The recently released movie ‘Mad Max: Road Fury’ is exceptional for a few of reasons. First of all, reviving a cult franchise is a difficult task, especially that it’s been 25 years since the original movie ‘Road Warrior’ has been released. Another interesting characteristic is quite extensive use of DSLRs in the making of this movie – a topic which the text at redrockmicro blog sheds some light on.
As we read, the DSLRs were used for the action scenes, but since the movie is so action-packed, they did play a significant role there. First of all, why DSLRs? The truth is quite trivial, if not painful – they were simply ‘semi-disposable stunt cameras', as the team was afraid to lose their workhorse cams in the process (and you’ll see in a BTS these were some serious stunts).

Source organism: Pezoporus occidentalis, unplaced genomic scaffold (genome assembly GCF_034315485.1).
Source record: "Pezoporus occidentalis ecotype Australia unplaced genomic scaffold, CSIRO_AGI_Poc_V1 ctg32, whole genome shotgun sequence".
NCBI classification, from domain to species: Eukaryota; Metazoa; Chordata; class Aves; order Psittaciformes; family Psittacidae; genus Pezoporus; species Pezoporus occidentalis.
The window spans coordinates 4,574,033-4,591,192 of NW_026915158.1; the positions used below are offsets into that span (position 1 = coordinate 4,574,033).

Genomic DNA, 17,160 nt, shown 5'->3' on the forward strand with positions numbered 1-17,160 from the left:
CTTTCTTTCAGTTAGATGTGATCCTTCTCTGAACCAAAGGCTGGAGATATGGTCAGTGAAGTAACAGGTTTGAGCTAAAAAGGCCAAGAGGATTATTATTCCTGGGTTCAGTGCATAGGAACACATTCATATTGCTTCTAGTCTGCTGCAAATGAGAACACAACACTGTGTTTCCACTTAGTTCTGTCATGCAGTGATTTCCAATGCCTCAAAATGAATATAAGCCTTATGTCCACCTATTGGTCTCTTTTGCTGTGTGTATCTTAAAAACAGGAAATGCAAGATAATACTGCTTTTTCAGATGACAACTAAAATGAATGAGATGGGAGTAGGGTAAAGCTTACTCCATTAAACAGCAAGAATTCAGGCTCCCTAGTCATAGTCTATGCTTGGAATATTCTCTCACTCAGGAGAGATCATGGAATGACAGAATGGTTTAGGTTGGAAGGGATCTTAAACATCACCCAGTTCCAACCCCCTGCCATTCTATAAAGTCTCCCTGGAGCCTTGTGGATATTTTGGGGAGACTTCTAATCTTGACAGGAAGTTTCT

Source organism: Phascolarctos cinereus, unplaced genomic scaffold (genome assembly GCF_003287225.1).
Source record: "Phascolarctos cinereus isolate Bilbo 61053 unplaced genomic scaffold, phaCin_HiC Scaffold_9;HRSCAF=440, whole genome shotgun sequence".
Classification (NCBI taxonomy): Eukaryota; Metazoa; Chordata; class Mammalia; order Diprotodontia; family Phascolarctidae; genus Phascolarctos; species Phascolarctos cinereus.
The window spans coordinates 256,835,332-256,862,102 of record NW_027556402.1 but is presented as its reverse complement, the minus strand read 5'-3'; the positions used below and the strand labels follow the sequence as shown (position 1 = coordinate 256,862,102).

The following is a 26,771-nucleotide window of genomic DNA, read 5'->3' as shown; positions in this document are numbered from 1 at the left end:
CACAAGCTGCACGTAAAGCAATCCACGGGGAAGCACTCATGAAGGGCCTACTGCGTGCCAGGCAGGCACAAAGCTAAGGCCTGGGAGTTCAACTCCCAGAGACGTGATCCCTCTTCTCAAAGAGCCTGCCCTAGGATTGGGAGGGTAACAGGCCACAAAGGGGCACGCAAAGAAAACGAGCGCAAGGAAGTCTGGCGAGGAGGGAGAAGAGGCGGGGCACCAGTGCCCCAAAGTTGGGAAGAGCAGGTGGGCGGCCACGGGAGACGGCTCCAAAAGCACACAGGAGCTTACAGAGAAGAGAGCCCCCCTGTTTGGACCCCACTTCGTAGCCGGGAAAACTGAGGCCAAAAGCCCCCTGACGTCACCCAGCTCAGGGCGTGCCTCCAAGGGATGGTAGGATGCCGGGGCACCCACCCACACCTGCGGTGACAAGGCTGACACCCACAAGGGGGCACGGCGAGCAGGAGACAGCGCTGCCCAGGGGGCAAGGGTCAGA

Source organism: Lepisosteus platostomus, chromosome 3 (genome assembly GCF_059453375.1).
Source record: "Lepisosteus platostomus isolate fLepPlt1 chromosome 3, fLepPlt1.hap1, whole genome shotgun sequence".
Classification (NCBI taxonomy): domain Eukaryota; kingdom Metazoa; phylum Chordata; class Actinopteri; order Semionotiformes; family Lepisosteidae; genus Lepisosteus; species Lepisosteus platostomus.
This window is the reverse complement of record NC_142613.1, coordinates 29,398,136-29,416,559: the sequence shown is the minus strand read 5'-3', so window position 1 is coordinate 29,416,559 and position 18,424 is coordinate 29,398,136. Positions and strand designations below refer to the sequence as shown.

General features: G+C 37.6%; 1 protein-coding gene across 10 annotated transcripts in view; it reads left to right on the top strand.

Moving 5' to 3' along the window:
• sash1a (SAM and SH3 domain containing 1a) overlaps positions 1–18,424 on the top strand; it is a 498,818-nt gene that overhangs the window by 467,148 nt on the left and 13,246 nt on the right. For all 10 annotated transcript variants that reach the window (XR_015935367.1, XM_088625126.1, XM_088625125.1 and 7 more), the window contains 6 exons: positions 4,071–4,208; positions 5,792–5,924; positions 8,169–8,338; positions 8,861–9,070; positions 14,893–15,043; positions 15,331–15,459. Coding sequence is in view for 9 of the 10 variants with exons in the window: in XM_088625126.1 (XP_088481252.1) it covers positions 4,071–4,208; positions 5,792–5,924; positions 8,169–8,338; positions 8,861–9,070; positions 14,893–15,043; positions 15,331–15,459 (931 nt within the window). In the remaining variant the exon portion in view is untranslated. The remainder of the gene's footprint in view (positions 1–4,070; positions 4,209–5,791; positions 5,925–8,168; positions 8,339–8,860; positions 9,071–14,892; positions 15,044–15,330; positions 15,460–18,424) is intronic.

In the redrockmicro blog entry, the author takes a look at the BTS and provides some valuable insights onto what & how has been done. We learn that ‘they originally started with Olympus bodies (due to the in-body stabilizer), but they had a tendency to shut down on impact,overheat, and when they broke they lost the footage as well’ and later changed to a total of 10 5dMkII cams with 16-35mm EF lens.
Here the BTS footage, no commentary, but still really impressive:
In short here’s a list of gear accompanying DSLR has been spotted in the BTS:
- RedRock Micro rigs – customized for each operator
- No external recorders spotted (keep in mind it was 2012)
- External displays by SmallHD and Marshall
- HDMI goggles (similar to Zeiss Cinemizers)
- Most likely vari-ND filters
And an interesting addition: 'on one of the camera lenses is what appears to be a gobo-style lens filter that would have footage looking like it was shot POV style through a cage or grate” that looked like this: